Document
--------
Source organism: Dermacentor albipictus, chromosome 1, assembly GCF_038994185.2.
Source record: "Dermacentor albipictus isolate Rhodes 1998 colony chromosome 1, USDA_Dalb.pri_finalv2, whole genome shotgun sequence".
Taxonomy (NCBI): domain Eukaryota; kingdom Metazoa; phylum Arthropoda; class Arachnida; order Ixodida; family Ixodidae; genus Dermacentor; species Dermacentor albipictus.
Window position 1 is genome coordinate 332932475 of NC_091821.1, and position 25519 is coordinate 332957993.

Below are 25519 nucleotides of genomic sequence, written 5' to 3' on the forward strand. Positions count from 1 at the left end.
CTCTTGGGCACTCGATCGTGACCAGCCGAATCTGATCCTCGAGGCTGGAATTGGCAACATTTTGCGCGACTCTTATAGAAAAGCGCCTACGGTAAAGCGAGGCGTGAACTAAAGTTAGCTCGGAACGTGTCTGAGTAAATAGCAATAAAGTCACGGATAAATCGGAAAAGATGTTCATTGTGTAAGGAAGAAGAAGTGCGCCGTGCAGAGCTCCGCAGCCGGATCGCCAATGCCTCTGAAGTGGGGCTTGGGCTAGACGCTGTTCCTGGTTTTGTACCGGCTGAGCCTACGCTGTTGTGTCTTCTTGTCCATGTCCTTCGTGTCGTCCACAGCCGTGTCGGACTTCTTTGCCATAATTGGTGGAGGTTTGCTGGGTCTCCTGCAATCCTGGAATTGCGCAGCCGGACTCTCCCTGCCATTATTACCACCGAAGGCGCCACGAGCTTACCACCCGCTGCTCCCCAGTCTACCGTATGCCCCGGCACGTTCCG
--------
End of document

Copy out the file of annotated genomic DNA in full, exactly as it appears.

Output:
Source organism: Dermacentor albipictus, chromosome 1, assembly GCF_038994185.2.
Source record: "Dermacentor albipictus isolate Rhodes 1998 colony chromosome 1, USDA_Dalb.pri_finalv2, whole genome shotgun sequence".
Taxonomy (NCBI): domain Eukaryota; kingdom Metazoa; phylum Arthropoda; class Arachnida; order Ixodida; family Ixodidae; genus Dermacentor; species Dermacentor albipictus.
Window position 1 is genome coordinate 332932475 of NC_091821.1, and position 25519 is coordinate 332957993.

Below are 25519 nucleotides of genomic sequence, written 5' to 3' on the forward strand. Positions count from 1 at the left end.
CTCTTGGGCACTCGATCGTGACCAGCCGAATCTGATCCTCGAGGCTGGAATTGGCAACATTTTGCGCGACTCTTATAGAAAAGCGCCTACGGTAAAGCGAGGCGTGAACTAAAGTTAGCTCGGAACGTGTCTGAGTAAATAGCAATAAAGTCACGGATAAATCGGAAAAGATGTTCATTGTGTAAGGAAGAAGAAGTGCGCCGTGCAGAGCTCCGCAGCCGGATCGCCAATGCCTCTGAAGTGGGGCTTGGGCTAGACGCTGTTCCTGGTTTTGTACCGGCTGAGCCTACGCTGTTGTGTCTTCTTGTCCATGTCCTTCGTGTCGTCCACAGCCGTGTCGGACTTCTTTGCCATAATTGGTGGAGGTTTGCTGGGTCTCCTGCAATCCTGGAATTGCGCAGCCGGACTCTCCCTGCCATTATTACCACCGAAGGCGCCACGAGCTTACCACCCGCTGCTCCCCAGTCTACCGTATGCCCCGGCACGTTCCG